Gay Pride has lots of sparkle, lots of pink plus a hint of grey

The annual event is now more a celebration than a campaign – and this year along came senior figures who fought the old battles

For Amy Ruffell, yesterday was about having fun. The 28-year-old – known as Raw Heidi – and team-mates from the roller derby outfit London Roller Girls took the annual gay gathering as an opportunity to don their – glittery pink – roller skates.

"Roller derby is a sport with a large LGBT [lesbian, gay, bisexual and transgender] contingency, but our group is made up of gay, bisexual and straight people," said Ms Ruffell, from Brixton, south London. "It's no longer about proving anything as a gay person but just celebrating and having a big party."

Organisers of the Gay Pride revels expected a million people to join yesterday's event under the theme Carnival of Love. Luigi Andreoli, a

28-year-old nurse from Ealing, west London, embraced the carnival spirit in fluorescent pink fishnet tights, feathers and a neon corset. "It took me about three hours to get ready," he said. "It's fantastic. This is what we are, and Pride is an excuse to show people that we enjoy who we are and there is nothing wrong with it."

The parade, led by the LGBT disability campaigner Kath Gillespie Sells in a white convertible Corvette, snaked from Portland Place in central London to Trafalgar Square. Cost-conscious civil servants – dressed as anything from a bright red lobster to the Lion King – recycled a two-year-old Home Office-sponsored Bedknobs and Broomsticks-themed float due to stretched resources.

Newcomers to the parade, Glug – the Gay, Lesbian Under Water Group – donned Speedos and underwater masks, while the Liberal Democrats' bus bore the message: "Delivering gay marriage! (Then we can divorce the Tories)". Representatives from the Army and Royal Navy were greeted with enthusiastic cheers as they marched to drumbeats in the afternoon sun.

The former England rugby union winger Ben Cohen said the murder of his father, Peter, who died trying to protect someone at a nightclub he owned in 2000, inspired him to join the parade. His death led the retired rugby star, a 32-year-old married father of twin girls who has a huge following among the gay community, to help raise awareness about homophobic bullying.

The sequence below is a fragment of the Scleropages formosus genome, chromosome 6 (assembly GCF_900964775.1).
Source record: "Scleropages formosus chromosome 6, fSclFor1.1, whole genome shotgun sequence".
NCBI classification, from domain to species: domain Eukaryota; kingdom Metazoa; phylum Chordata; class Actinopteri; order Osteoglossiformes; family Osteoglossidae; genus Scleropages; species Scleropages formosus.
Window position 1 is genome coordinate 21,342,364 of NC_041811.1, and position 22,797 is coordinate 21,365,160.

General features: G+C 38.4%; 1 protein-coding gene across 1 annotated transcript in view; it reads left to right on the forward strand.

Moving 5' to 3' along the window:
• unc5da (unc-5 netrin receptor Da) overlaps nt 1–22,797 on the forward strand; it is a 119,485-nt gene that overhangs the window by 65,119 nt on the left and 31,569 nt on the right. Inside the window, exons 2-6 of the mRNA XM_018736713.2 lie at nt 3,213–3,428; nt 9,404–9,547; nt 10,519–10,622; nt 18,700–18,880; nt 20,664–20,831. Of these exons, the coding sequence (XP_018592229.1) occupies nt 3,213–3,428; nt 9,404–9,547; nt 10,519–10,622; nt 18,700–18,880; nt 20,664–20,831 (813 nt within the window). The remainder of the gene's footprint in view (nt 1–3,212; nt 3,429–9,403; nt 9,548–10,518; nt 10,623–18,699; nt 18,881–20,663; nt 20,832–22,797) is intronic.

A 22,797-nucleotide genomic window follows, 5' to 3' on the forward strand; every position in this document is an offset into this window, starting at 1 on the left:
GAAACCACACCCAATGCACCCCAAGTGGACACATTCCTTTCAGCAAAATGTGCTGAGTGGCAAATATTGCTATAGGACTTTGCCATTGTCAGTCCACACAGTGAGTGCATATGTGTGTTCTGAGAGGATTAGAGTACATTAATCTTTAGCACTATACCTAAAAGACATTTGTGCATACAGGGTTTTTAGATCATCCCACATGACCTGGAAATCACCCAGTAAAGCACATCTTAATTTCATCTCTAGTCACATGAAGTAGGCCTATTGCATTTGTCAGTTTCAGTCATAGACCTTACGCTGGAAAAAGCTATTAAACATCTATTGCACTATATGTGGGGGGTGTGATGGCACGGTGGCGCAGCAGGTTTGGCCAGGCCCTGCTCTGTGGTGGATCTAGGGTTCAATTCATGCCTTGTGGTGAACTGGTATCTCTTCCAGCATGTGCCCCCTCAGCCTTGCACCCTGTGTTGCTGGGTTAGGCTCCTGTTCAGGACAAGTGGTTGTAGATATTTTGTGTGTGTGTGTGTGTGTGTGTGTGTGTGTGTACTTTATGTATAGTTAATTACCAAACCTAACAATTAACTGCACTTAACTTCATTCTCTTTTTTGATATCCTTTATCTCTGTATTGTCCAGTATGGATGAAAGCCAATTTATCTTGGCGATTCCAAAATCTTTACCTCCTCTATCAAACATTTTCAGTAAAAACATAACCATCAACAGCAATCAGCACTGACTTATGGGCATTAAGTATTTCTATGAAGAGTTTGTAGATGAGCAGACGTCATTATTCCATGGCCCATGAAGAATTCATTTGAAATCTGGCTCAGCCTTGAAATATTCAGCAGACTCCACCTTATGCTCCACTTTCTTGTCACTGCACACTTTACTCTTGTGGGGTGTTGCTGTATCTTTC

Gill Rimmer, 32, a transport planner from Camden, north London, who plays for lesbian football team London Lesbian Kickabouts, said the rise in homophobic attacks in the capital had increased the importance of events promoting the gay community.

"Living in London I don't feel persecuted on a daily basis, but I don't think my experience would be the same if I lived in other parts of the country," she said. "London Pride is not just for Londoners so it's important for people living outside London to be able to come here and celebrate with like-minded people."

As the skies clouded over in Trafalgar Square, the human rights campaigner Peter Tatchell, who had carried a placard satirising the BNP leader Nick Griffin in the parade, took to the stage. He criticised London politicians, including Mayor Boris Johnson, for failing to attend the event.

Then it was time to celebrate: families, gay couples, straight couples and groups of people old and young danced to live music.

There was little dancing at the first Gay Pride march in 1972, when gay and lesbian pioneers marched in an act of public solidarity and defiance. What started as a battle for equal rights has been almost overtaken by a celebration of the right to party.

Start your day with The Independent, sign up for daily news emails
Have you tried new the Independent Digital Edition apps?
ebooks
ebooksAn introduction to the ground rules of British democracy
Latest stories from i100
Have you tried new the Independent Digital Edition apps?
SPONSORED FEATURES
Independent Dating
and  

By clicking 'Search' you
are agreeing to our
Terms of Use.

iJobs Job Widget
iJobs General

Recruitment Genius: Telesales Executive - OTE £25,000

£13000 - £25000 per annum: Recruitment Genius: Would you like to be part of a ...

Recruitment Genius: 1st Line Technical Support Engineer